Leadership: The Egyptian Dilemma


June 7, 2011:  It appears that the military government replacing Egyptian President Hosni Mubarak may not be quite as benevolent (or freedom-loving) as the masses originally thought. For one thing, the military has already begun to practice, albeit on a much-reduced scale, that age-old practice of Middle East/Arab governments everywhere: arbitrary arrest, detention, torture, and mistreatment of dissidents. The latest allegations are that a group of women were arrested by the Egyptian Army earlier this year and beaten severely and electrocuted by military police while in custody, then threatened with trumped-up prostitution charges. Their crime was apparently the fact that, during the demonstrations in Tahrir Square, they shared the same tent with some males. 

Egypt is currently going through a tremendous amount of political, social, and religious change, as well as demands for more freedom. This is rousing both negative and positive elements in Egyptian society. For one thing, corrupt and despotic government ministers are being brought to account for their behavior during Mubarak's rule. In a land where the police and paramilitary security forces were once seemingly invincible, the former Interior Minister (the guy who controlled all the secret police forces) was sentenced to 12 years in prison for corruption and money laundering and could possibly be sentenced to death if found guilty of ordering police to use live ammunition during the uprising in early 2011. Mubarak himself is currently under arrest, despite his poor health. 

In all, these are good changes for Egypt. The vast majority of abuses committed during Mubarak's rule were perpetrated by the hated police and domestic intelligence agencies, not the regular armed forces (unlike Syria). But the new generals and politicians running the country seem to have no qualms about imprisoning or possibly even hanging former members of the secret police. 

Unfortunately, with the army in charge, Egyptian soldiers do not seem to be behaving much better, than Egyptian policemen, in mistreating people in their custody. None of this should be surprising. Armies, police forces, and security organs throughout the Arab world have institutionalized, accepted, and practiced illegal and abusive arrests and tactics so pervasively and for so many decades that it is simply accepted as a routine practice (except, for the most part, in Israel and sometimes in Turkey). Sadly, it is often considered a novelty to find an Arab police officer who does not beat or electrocute people, or take bribes. Still, the Army have not engaged in the kinds of sweeping mass detentions and widespread terror that every Egyptian government since Nasser has practiced.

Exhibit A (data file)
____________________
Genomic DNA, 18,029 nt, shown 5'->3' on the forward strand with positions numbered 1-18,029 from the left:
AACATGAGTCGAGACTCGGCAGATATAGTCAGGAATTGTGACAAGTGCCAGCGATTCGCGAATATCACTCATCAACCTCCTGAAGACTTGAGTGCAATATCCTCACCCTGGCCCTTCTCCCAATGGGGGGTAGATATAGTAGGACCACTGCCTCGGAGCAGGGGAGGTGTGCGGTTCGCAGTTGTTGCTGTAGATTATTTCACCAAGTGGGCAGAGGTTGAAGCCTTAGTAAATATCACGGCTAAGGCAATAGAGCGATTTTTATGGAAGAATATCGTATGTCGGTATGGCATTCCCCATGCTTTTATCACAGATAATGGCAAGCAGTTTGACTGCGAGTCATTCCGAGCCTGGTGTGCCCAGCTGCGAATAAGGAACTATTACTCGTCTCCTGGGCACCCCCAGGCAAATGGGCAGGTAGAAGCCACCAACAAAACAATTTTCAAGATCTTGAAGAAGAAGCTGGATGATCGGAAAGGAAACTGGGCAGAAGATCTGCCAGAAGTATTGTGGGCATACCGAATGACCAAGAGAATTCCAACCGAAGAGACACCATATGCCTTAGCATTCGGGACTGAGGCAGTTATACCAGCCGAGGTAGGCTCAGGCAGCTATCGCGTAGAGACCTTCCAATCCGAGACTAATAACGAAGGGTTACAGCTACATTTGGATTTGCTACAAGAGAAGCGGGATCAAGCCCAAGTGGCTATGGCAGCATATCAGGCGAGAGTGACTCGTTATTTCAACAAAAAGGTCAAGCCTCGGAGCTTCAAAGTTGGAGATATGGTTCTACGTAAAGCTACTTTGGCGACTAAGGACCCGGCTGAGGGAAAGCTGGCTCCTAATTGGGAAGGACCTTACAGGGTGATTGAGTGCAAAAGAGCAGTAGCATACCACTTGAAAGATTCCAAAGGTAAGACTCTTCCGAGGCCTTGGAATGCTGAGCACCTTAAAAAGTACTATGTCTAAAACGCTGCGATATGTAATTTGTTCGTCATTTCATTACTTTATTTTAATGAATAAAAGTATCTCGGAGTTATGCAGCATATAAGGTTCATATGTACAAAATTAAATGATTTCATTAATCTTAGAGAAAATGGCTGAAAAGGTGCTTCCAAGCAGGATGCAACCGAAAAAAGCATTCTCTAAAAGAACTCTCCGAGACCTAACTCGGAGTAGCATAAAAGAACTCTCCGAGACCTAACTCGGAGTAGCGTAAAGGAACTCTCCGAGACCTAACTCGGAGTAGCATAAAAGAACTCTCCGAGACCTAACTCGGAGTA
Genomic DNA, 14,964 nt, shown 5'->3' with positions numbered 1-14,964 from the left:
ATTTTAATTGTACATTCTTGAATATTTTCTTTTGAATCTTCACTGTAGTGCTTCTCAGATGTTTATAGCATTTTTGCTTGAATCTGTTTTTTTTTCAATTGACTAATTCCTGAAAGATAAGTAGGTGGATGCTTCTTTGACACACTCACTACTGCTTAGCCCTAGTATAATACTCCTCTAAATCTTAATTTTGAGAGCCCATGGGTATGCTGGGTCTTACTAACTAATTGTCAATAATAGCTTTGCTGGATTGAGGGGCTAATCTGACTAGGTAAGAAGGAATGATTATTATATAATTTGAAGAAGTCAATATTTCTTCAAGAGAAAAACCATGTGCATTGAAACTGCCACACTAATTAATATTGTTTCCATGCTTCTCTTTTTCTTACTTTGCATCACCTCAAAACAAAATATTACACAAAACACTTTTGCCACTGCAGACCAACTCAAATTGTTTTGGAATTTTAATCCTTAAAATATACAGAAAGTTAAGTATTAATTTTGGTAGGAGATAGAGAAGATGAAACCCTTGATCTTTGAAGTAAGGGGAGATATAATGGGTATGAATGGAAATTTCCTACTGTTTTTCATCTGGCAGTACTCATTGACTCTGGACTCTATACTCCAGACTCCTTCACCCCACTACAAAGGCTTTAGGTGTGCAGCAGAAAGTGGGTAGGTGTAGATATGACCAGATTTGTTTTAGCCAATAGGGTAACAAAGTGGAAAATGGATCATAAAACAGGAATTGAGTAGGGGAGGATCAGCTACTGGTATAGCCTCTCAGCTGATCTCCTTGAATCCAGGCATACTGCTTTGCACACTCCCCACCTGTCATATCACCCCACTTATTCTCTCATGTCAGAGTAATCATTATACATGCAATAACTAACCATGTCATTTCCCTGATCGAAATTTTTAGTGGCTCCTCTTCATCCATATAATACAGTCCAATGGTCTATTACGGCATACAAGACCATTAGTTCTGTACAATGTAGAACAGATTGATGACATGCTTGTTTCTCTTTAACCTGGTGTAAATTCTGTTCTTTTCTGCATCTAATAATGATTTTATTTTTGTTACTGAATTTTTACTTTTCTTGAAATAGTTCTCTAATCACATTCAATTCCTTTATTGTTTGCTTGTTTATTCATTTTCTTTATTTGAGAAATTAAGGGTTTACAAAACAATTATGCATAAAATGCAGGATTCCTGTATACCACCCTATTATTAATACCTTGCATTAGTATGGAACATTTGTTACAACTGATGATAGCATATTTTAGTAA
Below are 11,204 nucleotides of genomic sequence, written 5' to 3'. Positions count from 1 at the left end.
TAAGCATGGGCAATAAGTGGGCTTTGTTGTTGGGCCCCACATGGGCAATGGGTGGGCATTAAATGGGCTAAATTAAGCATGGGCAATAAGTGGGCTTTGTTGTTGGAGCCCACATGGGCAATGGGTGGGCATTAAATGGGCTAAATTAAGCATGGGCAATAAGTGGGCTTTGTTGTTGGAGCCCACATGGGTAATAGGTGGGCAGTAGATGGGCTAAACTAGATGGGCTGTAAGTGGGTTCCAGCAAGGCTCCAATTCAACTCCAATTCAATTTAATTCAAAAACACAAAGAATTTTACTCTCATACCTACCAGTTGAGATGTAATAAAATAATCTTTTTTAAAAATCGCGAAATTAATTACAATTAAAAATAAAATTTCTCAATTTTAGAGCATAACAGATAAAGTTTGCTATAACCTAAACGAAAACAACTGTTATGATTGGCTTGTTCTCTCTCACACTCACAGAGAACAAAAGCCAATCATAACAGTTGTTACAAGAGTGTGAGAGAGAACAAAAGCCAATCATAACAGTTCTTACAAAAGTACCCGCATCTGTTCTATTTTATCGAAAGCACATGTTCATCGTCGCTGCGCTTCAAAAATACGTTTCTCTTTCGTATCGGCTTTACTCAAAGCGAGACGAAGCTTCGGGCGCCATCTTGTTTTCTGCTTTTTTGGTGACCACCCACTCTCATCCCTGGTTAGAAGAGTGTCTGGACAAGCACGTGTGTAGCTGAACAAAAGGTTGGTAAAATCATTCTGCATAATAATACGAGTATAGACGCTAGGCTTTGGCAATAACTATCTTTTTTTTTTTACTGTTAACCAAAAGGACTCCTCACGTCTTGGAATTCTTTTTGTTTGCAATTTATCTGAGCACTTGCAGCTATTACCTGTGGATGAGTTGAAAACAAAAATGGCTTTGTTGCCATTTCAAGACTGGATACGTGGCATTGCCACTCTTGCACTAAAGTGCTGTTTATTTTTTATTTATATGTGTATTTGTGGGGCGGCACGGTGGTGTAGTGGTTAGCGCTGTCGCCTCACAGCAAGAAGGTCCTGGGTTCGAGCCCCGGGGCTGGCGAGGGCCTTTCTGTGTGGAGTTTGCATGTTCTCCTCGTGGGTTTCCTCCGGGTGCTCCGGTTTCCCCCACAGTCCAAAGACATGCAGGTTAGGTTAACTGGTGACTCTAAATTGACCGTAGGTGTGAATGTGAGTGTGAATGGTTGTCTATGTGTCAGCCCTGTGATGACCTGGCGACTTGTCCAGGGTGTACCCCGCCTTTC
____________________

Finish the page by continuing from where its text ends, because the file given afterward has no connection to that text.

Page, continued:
Part of the reason the new military government may find itself accused of the same crimes as the former government comes from something deep-seated in Egyptian society. That is seeing the military, especially the Army, as a near-sacred institution. In some ways, this is a good thing. The Egyptian Army, since 1952, has not played an active role in running the country, instead spending most of its time fighting wars or training to fight wars. Its reputation is further bolstered by its relatively high standards (for an Arab country) of equipment and training. Unfortunately, the Egyptian military is also extremely sensitive about its reputation and image, and is showing itself likely to arrest anyone who says something bad about it. 

This sensitivity to real or perceived insults to their "honor" could make or break the reputation and image, both at home and abroad, of the Egyptian Army. The situation will be particularly difficult in the next year as the country (hopefully) transitions to democracy. Currently, the Egyptian Army enjoys a very good reputation domestically and internationally. Internationally, because of Egypt's strategic locations, its high-quality weaponry and equipment (the country manufactures a lot of Western military gear domestically under license). Fairly high standards of training and discipline  and its reluctance to engage in Syrian-style massacre and repression, mean the army is widely (especially overseas) respected. Domestically, the Army has never really been involved in internal politics, preferring to defend the country but remaining a powerful institution. Unfortunately, this kind of reputation, in a country where the government is historically reviled by the public, takes years to build and can easily be destroyed within six months if the Egyptian generals decide to become increasingly oppressive. Meanwhile, it's generally considered that the Egyptians and Jordanians have the highest training standards in the Arab world. This can be seen by the frequency with which the United States conducts joint exercises with Egypt and Jordan. But while the Jordanians have high quality here, the Egyptians are more noted for lots of Western weapons and equipment, and troops who are only marginally better than those in other Arab states.

For the moment, however, it is difficult to tell which way the generals will go. The many foreign contacts Egyptians have developed over the years, are advising restraint. But if it appears that Islamic radicals are gaining too much control, the generals may feel they have no choice but to get more involved.



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